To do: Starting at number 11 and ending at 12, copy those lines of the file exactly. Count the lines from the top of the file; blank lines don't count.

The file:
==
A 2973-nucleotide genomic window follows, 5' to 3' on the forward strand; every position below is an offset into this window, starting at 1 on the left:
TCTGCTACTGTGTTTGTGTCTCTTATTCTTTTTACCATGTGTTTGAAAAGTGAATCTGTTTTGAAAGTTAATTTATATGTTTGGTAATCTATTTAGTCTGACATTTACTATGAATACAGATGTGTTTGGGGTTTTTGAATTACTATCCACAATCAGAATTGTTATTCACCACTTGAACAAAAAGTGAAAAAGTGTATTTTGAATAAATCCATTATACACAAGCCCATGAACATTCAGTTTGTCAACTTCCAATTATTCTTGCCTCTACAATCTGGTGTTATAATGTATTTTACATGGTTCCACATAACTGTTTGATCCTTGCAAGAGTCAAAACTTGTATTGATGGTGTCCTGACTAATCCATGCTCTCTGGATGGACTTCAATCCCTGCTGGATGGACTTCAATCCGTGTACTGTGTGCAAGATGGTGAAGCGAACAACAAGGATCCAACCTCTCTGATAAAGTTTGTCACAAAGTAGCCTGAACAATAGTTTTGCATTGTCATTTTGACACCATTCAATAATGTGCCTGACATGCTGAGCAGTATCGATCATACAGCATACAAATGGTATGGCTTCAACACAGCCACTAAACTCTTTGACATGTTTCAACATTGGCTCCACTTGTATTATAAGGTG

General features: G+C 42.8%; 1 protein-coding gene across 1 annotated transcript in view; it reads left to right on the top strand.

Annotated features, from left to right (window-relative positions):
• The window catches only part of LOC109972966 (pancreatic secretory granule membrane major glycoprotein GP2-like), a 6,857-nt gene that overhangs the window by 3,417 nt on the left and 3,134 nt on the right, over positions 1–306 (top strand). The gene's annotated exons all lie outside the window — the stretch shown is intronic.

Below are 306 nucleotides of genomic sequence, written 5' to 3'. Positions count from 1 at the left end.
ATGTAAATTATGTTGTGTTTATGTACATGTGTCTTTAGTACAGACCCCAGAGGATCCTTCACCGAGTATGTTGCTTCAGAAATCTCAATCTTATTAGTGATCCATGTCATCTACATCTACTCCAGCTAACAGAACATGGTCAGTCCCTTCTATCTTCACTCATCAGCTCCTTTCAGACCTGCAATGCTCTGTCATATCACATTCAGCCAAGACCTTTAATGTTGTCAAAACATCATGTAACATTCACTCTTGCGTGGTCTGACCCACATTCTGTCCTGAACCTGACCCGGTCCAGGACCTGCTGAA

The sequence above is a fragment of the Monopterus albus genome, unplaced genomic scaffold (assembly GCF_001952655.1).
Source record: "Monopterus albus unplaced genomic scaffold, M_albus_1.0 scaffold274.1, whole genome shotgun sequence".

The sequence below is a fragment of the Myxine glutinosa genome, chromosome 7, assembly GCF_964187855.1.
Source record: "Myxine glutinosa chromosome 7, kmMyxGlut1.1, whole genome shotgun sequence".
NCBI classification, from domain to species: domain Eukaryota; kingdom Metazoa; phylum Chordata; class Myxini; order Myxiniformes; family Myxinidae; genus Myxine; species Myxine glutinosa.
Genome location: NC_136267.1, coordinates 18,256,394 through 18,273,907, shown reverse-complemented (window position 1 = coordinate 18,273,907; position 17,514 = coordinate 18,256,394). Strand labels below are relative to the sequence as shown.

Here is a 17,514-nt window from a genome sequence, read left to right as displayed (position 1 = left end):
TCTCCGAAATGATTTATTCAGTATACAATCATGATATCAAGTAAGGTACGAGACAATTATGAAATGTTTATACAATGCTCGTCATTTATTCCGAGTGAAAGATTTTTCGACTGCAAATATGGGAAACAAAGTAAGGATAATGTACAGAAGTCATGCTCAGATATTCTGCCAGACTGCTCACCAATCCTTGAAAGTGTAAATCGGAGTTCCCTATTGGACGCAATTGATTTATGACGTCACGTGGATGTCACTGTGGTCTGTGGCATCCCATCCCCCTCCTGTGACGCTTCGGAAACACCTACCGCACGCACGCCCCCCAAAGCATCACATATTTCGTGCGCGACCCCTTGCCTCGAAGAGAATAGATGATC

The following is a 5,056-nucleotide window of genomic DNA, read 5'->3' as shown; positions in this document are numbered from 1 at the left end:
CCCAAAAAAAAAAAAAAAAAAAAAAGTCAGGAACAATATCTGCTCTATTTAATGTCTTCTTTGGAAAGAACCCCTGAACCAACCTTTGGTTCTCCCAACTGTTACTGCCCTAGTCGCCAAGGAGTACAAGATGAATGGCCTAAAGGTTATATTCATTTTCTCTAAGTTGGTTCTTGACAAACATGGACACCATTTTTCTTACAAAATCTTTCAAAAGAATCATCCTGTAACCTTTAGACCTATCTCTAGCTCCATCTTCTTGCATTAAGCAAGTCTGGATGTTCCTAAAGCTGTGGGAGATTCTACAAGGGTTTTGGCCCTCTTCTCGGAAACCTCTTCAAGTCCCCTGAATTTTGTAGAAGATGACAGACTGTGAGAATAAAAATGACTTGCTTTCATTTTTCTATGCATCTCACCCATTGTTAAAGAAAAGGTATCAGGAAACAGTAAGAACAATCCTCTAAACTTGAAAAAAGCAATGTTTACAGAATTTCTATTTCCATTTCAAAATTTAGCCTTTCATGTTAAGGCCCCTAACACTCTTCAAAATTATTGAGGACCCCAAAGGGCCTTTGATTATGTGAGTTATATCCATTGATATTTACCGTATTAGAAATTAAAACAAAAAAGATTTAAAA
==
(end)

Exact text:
Source record: "Myxine glutinosa chromosome 7, kmMyxGlut1.1, whole genome shotgun sequence".
NCBI classification, from domain to species: domain Eukaryota; kingdom Metazoa; phylum Chordata; class Myxini; order Myxiniformes; family Myxinidae; genus Myxine; species Myxine glutinosa.